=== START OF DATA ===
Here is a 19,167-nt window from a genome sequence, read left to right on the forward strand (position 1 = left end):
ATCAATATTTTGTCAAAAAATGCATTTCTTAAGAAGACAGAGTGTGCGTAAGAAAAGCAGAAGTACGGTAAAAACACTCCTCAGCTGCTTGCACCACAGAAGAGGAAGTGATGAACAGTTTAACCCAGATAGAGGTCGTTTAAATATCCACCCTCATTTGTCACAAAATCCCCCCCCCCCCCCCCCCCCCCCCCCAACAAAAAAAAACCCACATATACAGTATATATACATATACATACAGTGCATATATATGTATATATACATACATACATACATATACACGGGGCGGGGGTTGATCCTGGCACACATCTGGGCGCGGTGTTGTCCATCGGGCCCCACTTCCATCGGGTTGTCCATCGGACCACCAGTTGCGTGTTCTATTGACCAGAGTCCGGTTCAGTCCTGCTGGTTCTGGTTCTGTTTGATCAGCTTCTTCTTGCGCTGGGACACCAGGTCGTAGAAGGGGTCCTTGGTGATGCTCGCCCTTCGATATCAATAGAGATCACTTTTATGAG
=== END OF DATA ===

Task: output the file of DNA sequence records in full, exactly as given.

Here is a 19,167-nt window from a genome sequence, read left to right on the forward strand (position 1 = left end):
ATCAATATTTTGTCAAAAAATGCATTTCTTAAGAAGACAGAGTGTGCGTAAGAAAAGCAGAAGTACGGTAAAAACACTCCTCAGCTGCTTGCACCACAGAAGAGGAAGTGATGAACAGTTTAACCCAGATAGAGGTCGTTTAAATATCCACCCTCATTTGTCACAAAATCCCCCCCCCCCCCCCCCCCCCCCCCCAACAAAAAAAAACCCACATATACAGTATATATACATATACATACAGTGCATATATATGTATATATACATACATACATACATATACACGGGGCGGGGGTTGATCCTGGCACACATCTGGGCGCGGTGTTGTCCATCGGGCCCCACTTCCATCGGGTTGTCCATCGGACCACCAGTTGCGTGTTCTATTGACCAGAGTCCGGTTCAGTCCTGCTGGTTCTGGTTCTGTTTGATCAGCTTCTTCTTGCGCTGGGACACCAGGTCGTAGAAGGGGTCCTTGGTGATGCTCGCCCTTCGATATCAATAGAGATCACTTTTATGAG